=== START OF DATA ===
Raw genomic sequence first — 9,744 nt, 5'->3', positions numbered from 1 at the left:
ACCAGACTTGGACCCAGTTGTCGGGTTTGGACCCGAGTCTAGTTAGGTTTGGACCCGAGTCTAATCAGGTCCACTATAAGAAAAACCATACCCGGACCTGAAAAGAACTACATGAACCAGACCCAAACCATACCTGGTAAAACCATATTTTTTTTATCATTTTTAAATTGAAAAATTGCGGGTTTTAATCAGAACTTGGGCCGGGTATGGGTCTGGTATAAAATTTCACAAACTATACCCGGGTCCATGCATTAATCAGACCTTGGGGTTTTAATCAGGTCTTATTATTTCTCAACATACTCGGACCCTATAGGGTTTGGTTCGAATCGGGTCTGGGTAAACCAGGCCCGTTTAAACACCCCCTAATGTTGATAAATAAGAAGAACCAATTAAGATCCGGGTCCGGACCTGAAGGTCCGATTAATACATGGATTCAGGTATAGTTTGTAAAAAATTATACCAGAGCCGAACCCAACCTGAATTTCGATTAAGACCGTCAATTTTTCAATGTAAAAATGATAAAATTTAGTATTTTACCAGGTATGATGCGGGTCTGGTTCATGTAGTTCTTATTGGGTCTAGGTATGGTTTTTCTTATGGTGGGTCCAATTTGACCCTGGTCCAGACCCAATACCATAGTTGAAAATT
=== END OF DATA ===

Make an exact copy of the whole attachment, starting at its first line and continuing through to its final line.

Raw genomic sequence first — 9,744 nt, 5'->3', positions numbered from 1 at the left:
ACCAGACTTGGACCCAGTTGTCGGGTTTGGACCCGAGTCTAGTTAGGTTTGGACCCGAGTCTAATCAGGTCCACTATAAGAAAAACCATACCCGGACCTGAAAAGAACTACATGAACCAGACCCAAACCATACCTGGTAAAACCATATTTTTTTTATCATTTTTAAATTGAAAAATTGCGGGTTTTAATCAGAACTTGGGCCGGGTATGGGTCTGGTATAAAATTTCACAAACTATACCCGGGTCCATGCATTAATCAGACCTTGGGGTTTTAATCAGGTCTTATTATTTCTCAACATACTCGGACCCTATAGGGTTTGGTTCGAATCGGGTCTGGGTAAACCAGGCCCGTTTAAACACCCCCTAATGTTGATAAATAAGAAGAACCAATTAAGATCCGGGTCCGGACCTGAAGGTCCGATTAATACATGGATTCAGGTATAGTTTGTAAAAAATTATACCAGAGCCGAACCCAACCTGAATTTCGATTAAGACCGTCAATTTTTCAATGTAAAAATGATAAAATTTAGTATTTTACCAGGTATGATGCGGGTCTGGTTCATGTAGTTCTTATTGGGTCTAGGTATGGTTTTTCTTATGGTGGGTCCAATTTGACCCTGGTCCAGACCCAATACCATAGTTGAAAATT